In the brouhaha surrounding the great debates on responsible business practice, the focus always seems to be on what individual companies are doing and which CEOs are the leaders – or on the ropes. Perhaps that’s inevitable. We like our heroes and villains, to spot the good guys and condemn the baddies.
This book helpfully reminds us that actually the big issues transcend any one company or hero leader. The deep-rooted sustainable solutions we need are usually to be found through cross-industry, indeed cross sector, working. That means most progress is made through collective action in alliances and coalitions.
In fact that’s a message at least one of the current individual ‘heroes’ would heartedly endorse – as Unilever’s Paul Polman keeps saying: “If we achieve our own plans but no one joins us on the journey, we’ll have failed.”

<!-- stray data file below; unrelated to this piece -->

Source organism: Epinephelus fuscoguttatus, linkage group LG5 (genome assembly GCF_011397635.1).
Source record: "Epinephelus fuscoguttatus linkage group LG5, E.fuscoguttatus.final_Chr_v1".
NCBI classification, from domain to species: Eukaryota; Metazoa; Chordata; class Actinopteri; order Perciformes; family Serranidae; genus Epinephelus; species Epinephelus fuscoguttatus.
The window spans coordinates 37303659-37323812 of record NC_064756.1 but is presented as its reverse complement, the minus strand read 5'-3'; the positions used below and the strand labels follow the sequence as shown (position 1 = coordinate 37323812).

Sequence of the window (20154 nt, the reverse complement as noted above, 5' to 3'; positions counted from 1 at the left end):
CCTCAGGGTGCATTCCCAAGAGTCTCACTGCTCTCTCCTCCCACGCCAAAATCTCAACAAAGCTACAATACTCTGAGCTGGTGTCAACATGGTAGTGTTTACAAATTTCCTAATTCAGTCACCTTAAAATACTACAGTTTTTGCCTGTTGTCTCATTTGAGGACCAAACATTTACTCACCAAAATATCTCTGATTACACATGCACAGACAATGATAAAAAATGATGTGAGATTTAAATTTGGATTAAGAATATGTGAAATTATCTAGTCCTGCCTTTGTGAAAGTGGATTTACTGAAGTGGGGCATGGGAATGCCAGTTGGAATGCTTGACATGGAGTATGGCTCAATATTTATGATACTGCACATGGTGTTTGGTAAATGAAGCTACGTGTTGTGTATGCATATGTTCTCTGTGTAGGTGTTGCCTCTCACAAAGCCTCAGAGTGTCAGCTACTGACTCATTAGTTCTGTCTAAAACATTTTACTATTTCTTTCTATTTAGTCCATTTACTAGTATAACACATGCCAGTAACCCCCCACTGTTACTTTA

Think of issues like responsible investment, human rights, greenhouse gas emissions, health & safety, and the impact of community involvement, and look back at developments in the last decade: the role of organisations and initiatives in making progress becomes apparent – Equator Principles and Principles for Responsible Investment, UN Global Compact, WBCSD Greenhouse Gas Protocol, Responsible Care in the chemical industry and (here at Corporate Citizenship) our very own LBG standard.
This book helpfully reminds us that actually the big issues transcend any one company or hero leader.